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Is Income Inequality Endogenous in Regional Growth?

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Author Info

  • Yohannes Hailu

    (Land Policy Institute, Michigan State University)

  • Mulugeta Kahsai

    ()
    (Department of Technology, Virginia State University)

  • Tesfa Gebremedhin

    ()
    (Division of Resource Management, West Virginia University)

  • Randall Jackson

    ()
    (Regional Research Institute, West Virginia University)

Abstract

This study focuses on testing the relationship between income inequality and growth within U.S. counties, and the channels through which such effects are observed. Based on a system of equations estimation, the empirical results confirm the hypotheses that income inequality has a growth dampening effect; income inequality is endogenous to regional growth and growth adjustment; and the channels through which income inequality determines growth are regional growth adjustments, such as migration and regional adjustment in job and income growth. Results have numerous policy implications to the extent that: (1) that income inequality is endogenous, its equilibrium level can be internally determined within a regional growth process; (2) traditional income inequality mitigating policies have indirect effect on overall regional growth, they may have unintended indirect effects on income inequality; and (3) regional growth adjustment also equilibrates income inequality, such forces can be utilized as policy instruments to mitigate income inequality, and its growth dampening effects hence forth.

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Bibliographic Info

Paper provided by Regional Research Institute, West Virginia University in its series Working Papers with number 200901.

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Length: 20 pages
Date of creation: 2009
Date of revision:
Handle: RePEc:rri:wpaper:200901

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Web page: http://rri.wvu.edu/research/working-papers/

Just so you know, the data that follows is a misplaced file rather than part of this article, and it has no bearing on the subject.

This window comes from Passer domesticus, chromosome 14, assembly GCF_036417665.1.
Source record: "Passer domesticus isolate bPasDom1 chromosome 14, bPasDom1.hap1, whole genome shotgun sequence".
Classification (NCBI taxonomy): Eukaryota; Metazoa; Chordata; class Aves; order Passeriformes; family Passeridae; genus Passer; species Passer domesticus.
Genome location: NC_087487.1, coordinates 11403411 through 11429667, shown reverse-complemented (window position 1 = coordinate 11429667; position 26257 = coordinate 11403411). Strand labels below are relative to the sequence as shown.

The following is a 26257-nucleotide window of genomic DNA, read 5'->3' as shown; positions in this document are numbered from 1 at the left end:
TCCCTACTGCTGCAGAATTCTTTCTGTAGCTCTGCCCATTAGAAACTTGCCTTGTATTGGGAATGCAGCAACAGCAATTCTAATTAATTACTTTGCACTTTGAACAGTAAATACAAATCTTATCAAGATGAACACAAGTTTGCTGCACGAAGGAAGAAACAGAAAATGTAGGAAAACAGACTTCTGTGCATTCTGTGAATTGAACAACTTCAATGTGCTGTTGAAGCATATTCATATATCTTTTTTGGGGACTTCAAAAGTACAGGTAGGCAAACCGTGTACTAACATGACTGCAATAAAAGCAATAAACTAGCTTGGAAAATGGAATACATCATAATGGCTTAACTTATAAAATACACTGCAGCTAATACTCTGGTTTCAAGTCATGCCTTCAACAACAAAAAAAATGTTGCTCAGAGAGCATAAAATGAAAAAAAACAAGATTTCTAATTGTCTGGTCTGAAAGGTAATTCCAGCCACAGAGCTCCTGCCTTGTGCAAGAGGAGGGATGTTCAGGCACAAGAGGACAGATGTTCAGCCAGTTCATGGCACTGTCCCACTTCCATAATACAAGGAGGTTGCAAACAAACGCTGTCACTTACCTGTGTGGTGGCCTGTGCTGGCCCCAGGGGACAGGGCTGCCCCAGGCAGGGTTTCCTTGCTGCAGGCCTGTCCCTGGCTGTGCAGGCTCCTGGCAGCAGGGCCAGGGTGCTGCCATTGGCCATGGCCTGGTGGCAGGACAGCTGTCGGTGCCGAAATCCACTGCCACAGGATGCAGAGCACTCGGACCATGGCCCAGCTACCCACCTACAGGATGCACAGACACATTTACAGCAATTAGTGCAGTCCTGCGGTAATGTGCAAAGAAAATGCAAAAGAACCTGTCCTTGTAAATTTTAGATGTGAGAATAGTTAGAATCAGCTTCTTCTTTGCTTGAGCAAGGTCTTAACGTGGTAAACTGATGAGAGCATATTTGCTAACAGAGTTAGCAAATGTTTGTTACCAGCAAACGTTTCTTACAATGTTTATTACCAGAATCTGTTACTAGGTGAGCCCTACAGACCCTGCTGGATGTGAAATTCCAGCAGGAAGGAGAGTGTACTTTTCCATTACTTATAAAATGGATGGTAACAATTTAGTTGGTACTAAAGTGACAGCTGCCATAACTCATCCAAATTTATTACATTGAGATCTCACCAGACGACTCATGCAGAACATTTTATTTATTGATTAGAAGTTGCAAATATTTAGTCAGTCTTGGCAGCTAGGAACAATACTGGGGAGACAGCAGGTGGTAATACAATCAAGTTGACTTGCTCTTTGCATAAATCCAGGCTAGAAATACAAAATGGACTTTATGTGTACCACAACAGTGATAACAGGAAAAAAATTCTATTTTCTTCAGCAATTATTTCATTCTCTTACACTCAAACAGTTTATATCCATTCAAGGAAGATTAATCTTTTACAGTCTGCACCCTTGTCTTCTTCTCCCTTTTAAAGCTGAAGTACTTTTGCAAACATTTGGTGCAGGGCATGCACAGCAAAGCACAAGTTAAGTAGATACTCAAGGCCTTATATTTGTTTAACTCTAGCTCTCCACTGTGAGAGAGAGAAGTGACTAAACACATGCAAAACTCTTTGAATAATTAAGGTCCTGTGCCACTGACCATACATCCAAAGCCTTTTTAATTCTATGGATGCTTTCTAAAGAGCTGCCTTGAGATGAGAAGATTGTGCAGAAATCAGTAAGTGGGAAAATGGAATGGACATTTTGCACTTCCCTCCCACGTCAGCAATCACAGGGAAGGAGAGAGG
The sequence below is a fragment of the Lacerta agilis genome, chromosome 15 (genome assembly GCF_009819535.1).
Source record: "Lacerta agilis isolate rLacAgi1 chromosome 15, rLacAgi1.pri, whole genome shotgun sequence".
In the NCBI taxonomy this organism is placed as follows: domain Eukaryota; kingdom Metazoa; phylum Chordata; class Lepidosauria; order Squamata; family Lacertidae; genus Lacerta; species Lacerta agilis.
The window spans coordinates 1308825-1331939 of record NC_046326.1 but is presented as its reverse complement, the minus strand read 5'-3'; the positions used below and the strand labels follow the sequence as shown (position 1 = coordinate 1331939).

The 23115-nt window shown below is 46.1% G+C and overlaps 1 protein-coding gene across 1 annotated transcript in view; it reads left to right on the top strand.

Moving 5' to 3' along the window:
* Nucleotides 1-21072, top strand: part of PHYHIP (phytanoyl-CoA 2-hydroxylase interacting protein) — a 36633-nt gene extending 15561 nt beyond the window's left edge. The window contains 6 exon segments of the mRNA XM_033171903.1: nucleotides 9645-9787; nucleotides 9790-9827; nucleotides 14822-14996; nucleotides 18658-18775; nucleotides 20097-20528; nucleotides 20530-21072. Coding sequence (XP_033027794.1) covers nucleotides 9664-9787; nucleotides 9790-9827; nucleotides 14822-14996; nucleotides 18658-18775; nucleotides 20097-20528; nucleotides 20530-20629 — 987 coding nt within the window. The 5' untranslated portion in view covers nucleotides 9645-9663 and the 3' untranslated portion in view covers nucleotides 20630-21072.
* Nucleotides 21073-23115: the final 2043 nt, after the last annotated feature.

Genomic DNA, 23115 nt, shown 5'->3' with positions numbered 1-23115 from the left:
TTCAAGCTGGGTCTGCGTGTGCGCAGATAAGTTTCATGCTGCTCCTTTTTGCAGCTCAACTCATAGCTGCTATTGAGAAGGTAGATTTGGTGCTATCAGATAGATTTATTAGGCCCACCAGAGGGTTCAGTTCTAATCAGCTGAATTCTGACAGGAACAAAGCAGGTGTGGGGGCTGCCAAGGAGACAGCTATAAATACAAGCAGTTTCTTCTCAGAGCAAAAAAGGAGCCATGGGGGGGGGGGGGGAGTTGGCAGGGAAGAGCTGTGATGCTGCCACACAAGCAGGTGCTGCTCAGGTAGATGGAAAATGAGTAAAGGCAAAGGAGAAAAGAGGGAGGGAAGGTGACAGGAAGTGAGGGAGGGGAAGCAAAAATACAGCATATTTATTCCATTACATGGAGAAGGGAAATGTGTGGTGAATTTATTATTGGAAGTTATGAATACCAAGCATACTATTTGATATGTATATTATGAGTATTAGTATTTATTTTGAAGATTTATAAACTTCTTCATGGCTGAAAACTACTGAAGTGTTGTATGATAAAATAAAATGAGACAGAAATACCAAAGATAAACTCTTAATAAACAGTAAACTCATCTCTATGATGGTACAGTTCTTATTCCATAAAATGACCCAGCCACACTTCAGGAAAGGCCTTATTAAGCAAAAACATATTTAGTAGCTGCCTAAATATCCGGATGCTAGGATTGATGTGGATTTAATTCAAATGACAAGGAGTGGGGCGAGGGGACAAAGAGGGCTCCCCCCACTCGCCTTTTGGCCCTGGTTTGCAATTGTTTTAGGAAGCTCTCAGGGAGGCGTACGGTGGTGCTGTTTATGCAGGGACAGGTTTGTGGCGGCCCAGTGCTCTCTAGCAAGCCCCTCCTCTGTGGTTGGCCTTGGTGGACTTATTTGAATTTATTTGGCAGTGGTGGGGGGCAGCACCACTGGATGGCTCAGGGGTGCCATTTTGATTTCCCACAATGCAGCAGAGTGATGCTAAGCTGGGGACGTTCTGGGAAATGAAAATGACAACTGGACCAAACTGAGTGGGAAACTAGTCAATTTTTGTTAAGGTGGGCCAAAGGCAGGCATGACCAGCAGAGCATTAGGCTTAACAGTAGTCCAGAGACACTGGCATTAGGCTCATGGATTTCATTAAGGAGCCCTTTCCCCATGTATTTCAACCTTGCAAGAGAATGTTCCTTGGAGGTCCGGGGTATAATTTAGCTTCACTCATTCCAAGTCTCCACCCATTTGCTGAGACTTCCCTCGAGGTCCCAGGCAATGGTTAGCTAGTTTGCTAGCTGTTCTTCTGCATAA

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Keywords: income inequality; growth; regional economics;

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  1. Levy, Frank & Murnane, Richard J, 1992. "U.S. Earnings Levels and Earnings Inequality: A Review of Recent Trends and Proposed Explanations," Journal of Economic Literature, American Economic Association, vol. 30(3), pages 1333-81, September.
  2. Persson, Torsten & Tabellini, Guido, 1994. "Is Inequality Harmful for Growth?," American Economic Review, American Economic Association, vol. 84(3), pages 600-621, June.
  3. Roback, Jennifer, 1982. "Wages, Rents, and the Quality of Life," Journal of Political Economy, University of Chicago Press, vol. 90(6), pages 1257-78, December.
  4. Hongyi Li & Heng-fu Zou, 1998. "Income Inequality Is Not Harmful for Growth: Theory and Evidence," CEMA Working Papers 74, China Economics and Management Academy, Central University of Finance and Economics.
  5. Banerjee, Abhijit V & Duflo, Esther, 2003. " Inequality and Growth: What Can the Data Say?," Journal of Economic Growth, Springer, vol. 8(3), pages 267-99, September.
  6. Barro, Robert J, 2000. " Inequality and Growth in a Panel of Countries," Journal of Economic Growth, Springer, vol. 5(1), pages 5-32, March.
  7. Rupasingha, Anil & Goetz, Stephan J. & Freshwater, David, 2006. "The production of social capital in US counties," Journal of Behavioral and Experimental Economics (formerly The Journal of Socio-Economics), Elsevier, vol. 35(1), pages 83-101, February.
  8. Garcia-Penalosa, Cecilia & Aghion, Philippe & Caroli, Eve, 1999. "Inequality and Economic Growth: The Perspective of the New Growth Theories," Economics Papers from University Paris Dauphine 123456789/10091, Paris Dauphine University.
  9. Mills, Edwin S. & Price, Richard, 1984. "Metropolitan suburbanization and central city problems," Journal of Urban Economics, Elsevier, vol. 15(1), pages 1-17, January.
  10. Roland Benabou, 2000. "Unequal Societies: Income Distribution and the Social Contract," American Economic Review, American Economic Association, vol. 90(1), pages 96-129, March.
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